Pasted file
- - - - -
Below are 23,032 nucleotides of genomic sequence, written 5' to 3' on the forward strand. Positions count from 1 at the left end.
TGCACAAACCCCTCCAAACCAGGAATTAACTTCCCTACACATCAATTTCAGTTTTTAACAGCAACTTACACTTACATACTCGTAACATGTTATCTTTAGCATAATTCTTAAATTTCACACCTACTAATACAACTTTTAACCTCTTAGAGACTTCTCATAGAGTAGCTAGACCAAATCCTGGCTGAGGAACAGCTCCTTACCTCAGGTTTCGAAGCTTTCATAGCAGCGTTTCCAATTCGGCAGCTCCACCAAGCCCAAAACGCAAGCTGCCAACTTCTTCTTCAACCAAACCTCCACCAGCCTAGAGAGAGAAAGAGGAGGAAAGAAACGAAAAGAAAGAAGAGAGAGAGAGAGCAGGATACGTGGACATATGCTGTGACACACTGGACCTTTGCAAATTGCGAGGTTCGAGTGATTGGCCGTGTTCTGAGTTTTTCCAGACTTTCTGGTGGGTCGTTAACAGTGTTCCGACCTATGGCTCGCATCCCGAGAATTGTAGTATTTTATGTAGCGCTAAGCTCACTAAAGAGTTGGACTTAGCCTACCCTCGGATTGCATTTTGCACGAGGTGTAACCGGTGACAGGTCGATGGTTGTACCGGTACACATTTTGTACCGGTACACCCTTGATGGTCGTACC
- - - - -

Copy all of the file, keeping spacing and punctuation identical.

Below are 23,032 nucleotides of genomic sequence, written 5' to 3' on the forward strand. Positions count from 1 at the left end.
TGCACAAACCCCTCCAAACCAGGAATTAACTTCCCTACACATCAATTTCAGTTTTTAACAGCAACTTACACTTACATACTCGTAACATGTTATCTTTAGCATAATTCTTAAATTTCACACCTACTAATACAACTTTTAACCTCTTAGAGACTTCTCATAGAGTAGCTAGACCAAATCCTGGCTGAGGAACAGCTCCTTACCTCAGGTTTCGAAGCTTTCATAGCAGCGTTTCCAATTCGGCAGCTCCACCAAGCCCAAAACGCAAGCTGCCAACTTCTTCTTCAACCAAACCTCCACCAGCCTAGAGAGAGAAAGAGGAGGAAAGAAACGAAAAGAAAGAAGAGAGAGAGAGAGCAGGATACGTGGACATATGCTGTGACACACTGGACCTTTGCAAATTGCGAGGTTCGAGTGATTGGCCGTGTTCTGAGTTTTTCCAGACTTTCTGGTGGGTCGTTAACAGTGTTCCGACCTATGGCTCGCATCCCGAGAATTGTAGTATTTTATGTAGCGCTAAGCTCACTAAAGAGTTGGACTTAGCCTACCCTCGGATTGCATTTTGCACGAGGTGTAACCGGTGACAGGTCGATGGTTGTACCGGTACACATTTTGTACCGGTACACCCTTGATGGTCGTACC